October 25, 2005
There is a consumer alert tonight for parents shopping for Halloween costumes for their kids. It seems some outfits may contain a dangerous chemical.
Parents shopping for Halloween costumes might want to be a bit more cautious this year.
Local parents and grandparents say they would never knowingly buy a Halloween costume containing lead.
"Anything that I might feel that [there is] something wrong with, I will not buy," said Consumer Alinda Brown, who bought a costume from Kmart.
Some of the Halloween costumes at the store have warning labels on them indicating that the product contains lead, but not all of the labels are visible. In some cases they're covered up by black tape and black marker.
"It's not right to do that," said Brown.
Other consumers agree.
"I definitely lose faith in Kmart by putting a sticker over the warning," said Maria Critzer who recently bought her son a costume from the store.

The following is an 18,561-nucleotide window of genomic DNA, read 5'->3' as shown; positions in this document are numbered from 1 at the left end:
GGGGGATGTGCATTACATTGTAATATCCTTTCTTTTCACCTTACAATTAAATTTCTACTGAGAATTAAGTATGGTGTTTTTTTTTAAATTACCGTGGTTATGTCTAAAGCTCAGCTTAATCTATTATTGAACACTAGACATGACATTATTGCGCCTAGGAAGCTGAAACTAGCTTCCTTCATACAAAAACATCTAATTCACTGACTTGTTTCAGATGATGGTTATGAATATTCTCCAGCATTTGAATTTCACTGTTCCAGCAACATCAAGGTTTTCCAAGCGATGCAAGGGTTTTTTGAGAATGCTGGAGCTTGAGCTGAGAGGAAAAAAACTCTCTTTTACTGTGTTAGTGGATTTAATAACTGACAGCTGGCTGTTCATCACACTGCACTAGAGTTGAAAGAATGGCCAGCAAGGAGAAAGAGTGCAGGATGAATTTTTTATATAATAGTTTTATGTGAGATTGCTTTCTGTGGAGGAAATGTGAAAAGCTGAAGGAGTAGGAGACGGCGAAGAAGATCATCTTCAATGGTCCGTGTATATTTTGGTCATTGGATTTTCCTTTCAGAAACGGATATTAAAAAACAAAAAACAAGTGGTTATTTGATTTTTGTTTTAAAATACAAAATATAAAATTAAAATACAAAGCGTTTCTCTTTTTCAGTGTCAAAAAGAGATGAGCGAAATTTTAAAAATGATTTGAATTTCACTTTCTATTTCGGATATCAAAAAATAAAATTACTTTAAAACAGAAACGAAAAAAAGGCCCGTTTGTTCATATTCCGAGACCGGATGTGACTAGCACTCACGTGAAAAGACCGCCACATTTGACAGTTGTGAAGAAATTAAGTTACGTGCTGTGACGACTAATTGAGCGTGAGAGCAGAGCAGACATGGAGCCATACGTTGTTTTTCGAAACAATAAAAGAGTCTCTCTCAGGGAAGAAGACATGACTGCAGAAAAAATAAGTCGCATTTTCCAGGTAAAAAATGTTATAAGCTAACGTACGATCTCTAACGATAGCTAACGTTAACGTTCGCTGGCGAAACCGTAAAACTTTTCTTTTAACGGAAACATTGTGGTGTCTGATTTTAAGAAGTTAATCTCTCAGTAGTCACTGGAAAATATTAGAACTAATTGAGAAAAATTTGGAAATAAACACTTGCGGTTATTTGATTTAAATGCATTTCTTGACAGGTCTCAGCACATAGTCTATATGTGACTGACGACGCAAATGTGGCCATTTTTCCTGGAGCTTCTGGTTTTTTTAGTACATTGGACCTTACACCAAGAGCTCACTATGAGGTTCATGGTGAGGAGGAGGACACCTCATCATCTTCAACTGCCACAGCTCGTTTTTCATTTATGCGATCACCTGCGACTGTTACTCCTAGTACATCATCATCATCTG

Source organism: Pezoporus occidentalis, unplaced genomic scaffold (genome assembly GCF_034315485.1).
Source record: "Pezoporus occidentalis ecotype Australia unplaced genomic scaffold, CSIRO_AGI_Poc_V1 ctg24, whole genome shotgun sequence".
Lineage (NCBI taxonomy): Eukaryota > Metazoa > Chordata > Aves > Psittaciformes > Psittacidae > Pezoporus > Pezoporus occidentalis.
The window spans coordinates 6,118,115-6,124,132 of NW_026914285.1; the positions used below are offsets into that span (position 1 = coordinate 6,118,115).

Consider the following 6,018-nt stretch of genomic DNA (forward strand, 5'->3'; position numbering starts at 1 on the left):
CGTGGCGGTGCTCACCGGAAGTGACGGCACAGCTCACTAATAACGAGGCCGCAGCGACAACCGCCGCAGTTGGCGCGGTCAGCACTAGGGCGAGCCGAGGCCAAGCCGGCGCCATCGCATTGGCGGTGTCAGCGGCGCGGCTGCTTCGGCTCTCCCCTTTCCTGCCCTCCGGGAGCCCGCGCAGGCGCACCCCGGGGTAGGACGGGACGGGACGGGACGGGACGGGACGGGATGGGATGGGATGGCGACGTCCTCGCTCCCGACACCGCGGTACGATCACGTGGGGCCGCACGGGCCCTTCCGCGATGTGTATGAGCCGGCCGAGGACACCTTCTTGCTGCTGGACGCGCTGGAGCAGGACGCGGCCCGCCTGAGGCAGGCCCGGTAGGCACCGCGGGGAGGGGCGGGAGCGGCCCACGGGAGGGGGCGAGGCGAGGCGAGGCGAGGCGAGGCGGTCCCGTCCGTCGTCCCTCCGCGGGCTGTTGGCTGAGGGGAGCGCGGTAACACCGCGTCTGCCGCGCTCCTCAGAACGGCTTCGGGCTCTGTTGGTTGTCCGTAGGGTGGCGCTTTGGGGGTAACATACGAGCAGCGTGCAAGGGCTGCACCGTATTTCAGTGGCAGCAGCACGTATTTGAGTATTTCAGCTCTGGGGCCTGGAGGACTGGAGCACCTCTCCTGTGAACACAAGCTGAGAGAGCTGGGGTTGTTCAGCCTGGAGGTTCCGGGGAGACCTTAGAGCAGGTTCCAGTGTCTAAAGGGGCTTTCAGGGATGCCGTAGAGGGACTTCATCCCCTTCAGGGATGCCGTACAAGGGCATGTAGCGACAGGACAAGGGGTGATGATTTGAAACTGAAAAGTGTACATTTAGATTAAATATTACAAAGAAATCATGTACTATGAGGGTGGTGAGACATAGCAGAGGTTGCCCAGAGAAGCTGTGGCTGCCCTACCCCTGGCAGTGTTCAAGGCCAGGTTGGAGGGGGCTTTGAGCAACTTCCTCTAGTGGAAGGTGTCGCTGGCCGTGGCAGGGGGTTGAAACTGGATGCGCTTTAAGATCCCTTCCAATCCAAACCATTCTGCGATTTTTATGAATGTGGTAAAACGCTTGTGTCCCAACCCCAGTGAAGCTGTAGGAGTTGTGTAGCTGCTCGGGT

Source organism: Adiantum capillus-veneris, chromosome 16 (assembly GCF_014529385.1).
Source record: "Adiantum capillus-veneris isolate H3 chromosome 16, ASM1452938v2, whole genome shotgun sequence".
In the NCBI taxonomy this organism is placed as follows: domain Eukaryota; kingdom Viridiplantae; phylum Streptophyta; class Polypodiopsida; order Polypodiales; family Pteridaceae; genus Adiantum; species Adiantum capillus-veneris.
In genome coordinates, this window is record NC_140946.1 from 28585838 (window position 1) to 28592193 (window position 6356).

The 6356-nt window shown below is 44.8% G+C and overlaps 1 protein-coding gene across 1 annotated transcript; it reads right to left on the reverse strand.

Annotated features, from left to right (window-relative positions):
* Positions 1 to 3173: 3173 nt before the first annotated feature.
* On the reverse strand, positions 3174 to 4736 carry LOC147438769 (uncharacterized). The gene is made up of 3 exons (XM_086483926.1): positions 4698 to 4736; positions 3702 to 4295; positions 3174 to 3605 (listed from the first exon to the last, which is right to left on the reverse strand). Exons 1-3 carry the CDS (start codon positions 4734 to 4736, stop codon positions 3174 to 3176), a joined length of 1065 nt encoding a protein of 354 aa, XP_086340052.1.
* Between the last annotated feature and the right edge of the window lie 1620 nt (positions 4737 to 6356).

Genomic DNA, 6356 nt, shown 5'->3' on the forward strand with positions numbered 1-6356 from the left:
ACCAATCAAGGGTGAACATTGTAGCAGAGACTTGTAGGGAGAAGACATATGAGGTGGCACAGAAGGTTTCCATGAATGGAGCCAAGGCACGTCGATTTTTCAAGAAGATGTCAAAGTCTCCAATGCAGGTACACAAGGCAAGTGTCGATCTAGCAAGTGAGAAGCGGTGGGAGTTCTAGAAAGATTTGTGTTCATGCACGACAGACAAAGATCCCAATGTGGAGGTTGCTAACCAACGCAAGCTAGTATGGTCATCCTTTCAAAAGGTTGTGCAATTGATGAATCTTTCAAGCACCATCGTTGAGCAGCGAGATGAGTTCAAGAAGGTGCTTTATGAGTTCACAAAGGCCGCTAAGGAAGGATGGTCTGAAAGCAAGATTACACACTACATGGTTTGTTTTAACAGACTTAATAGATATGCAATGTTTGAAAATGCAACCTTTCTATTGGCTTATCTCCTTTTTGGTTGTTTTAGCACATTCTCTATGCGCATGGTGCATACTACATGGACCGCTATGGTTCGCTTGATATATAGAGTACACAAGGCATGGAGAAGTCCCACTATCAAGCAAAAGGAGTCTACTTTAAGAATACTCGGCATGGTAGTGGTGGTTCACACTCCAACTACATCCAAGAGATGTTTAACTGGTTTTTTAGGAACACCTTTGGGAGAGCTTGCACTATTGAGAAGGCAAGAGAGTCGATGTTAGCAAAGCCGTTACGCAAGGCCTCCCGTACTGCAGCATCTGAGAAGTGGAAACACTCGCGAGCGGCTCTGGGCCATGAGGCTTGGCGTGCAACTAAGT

Kmart's corporate office says it's an issue of mislabeling by the vendor and that the costumes do not contain enough lead to pose a health risk.
They also say they covered the labels up to prevent "undue concern" by consumers, but local parents aren't so happy with their decision.
"It makes me feel wrong that they've got to cover it up," said Wendy Shifflett. "I mean, they should at least let it be on there so you know what you're getting."
"I'm definitely upset, I think it's something they deliberately did to boost profit," said Critzer. "It doesn't seem they were looking out for the children or their customers at all."
Experts say overexposure to lead definitely poses a health risk, especially for children.
About 90% of the lead kids absorb goes throughout their entire body.
"It goes into the blood, it goes into tissues, and finally gets into the bone, and the bone is really a reservoir where it stays forever," explained Medical Toxicologist Chris Holstege.
This is Lead Poisoning Prevention Week, and experts say even though some costumes might contain a small percentage of lead, kids are much more likely to be overexposed to lead in the home.
The exposure normally comes from dust from lead-based paints.
If you'd like to learn more about lead poisoning prevention, you can contact the Virginia Department of Health's Office of Family Health Services at 877-668-7987.
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